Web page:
March 25, 2010

Coming ‘Home’ to Antigua, Guatemala

Antigua on Saturday afternoon

The rattle of our taxi bumping on the cobblestones street welcomed us back to La Antigua, Guatemala, the closest to a “vacation home” Jack and I have ever known. We rumbled past Spanish colonial houses stuccoed in fading Mediterranean colors of ocher and wine, lemon and sky.  Centuries-old flower boxes bloomed magenta with bougainvillea behind antique iron grills. Purple banners and buntings fluttered in the breeze, marking the six-week celebration of cuaresma (Lent). As we rolled past the church of La Merced  – one of more than twenty historic churches in the old town – clanging bells tolled the hour, as they mark almost every hour here.

Jack and I have never been time-share or vacation-home types. We prefer to spend our travel time and dollars seeing the world, every trip a ­­­­­­­­­­­­smorgasbord of new experience, a new pin on the map.  But sometimes it feels as though we dart from place to place, feeling the press of time, not wanting to miss a single temple or mountain lake; wanting to visit every village, study every room in every museum, roam though every market.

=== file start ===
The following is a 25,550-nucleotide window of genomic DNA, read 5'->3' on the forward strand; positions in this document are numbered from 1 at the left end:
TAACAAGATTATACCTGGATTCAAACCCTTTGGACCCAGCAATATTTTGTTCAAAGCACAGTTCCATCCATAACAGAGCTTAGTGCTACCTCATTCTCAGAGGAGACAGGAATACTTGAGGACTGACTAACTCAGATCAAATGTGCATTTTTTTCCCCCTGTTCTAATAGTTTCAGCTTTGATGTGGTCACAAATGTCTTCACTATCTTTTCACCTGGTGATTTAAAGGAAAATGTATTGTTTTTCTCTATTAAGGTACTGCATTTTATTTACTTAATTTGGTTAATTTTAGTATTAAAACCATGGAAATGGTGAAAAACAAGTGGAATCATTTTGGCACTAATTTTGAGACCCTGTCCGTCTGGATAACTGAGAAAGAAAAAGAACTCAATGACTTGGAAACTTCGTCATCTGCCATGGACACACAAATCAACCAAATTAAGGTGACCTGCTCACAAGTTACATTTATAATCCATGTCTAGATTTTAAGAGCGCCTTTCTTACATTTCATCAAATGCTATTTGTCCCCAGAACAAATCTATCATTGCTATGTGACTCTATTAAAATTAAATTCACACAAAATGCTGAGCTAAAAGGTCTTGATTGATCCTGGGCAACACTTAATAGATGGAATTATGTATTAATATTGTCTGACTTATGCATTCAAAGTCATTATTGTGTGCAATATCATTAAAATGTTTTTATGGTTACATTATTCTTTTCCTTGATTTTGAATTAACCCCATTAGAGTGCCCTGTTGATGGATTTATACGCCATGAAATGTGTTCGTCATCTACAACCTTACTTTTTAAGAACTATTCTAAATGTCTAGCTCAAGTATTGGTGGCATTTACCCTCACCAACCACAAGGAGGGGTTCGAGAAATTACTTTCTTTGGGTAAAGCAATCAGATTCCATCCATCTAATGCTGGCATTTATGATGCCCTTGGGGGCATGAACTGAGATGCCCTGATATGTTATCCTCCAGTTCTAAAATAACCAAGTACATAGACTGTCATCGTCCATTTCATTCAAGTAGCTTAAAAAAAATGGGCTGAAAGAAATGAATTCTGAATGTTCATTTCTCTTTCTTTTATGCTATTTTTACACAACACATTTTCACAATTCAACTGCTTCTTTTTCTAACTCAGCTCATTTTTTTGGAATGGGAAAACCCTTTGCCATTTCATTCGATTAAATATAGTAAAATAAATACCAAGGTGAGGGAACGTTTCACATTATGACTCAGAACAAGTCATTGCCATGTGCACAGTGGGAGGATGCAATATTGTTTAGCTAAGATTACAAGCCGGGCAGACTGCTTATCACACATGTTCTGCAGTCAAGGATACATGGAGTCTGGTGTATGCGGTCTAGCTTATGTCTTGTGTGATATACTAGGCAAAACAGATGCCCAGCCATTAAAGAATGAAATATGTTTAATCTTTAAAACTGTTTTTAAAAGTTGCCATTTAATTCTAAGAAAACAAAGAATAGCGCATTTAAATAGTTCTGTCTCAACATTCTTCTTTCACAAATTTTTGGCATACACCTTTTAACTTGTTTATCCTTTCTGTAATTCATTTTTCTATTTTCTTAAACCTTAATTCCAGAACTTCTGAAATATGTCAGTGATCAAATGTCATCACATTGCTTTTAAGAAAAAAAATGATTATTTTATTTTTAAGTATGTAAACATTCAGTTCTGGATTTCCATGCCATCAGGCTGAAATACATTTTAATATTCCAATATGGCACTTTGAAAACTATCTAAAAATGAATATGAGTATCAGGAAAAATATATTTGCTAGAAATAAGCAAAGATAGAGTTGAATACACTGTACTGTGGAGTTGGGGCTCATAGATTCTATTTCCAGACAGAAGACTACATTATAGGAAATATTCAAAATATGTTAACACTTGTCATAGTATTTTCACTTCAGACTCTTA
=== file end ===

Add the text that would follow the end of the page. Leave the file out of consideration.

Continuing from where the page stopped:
Courtyard at The Cloister

In Antigua, we allow ourselves the exception of familiarity. We wake to the sounds of church bells and mourning doves and sip locally grown coffee in the courtyard of The Cloister, a 17th century colonial home, now a seven-room bed-and-breakfast where we always stay.

Antigua was once the jewel of colonial Spain, serving as the Central American capital city from 1543 until 1776. The government moved to Ciudad Nueva  – today’s

Guatemala City – after Antigua was devastated by an earthquake. For centuries before the Spanish came, this land was part of the great Maya civilization that carved fantastic cities out of the jungle and developed the new world’s first system of writing, a mysterious hieroglyphic script that is still being unraveled.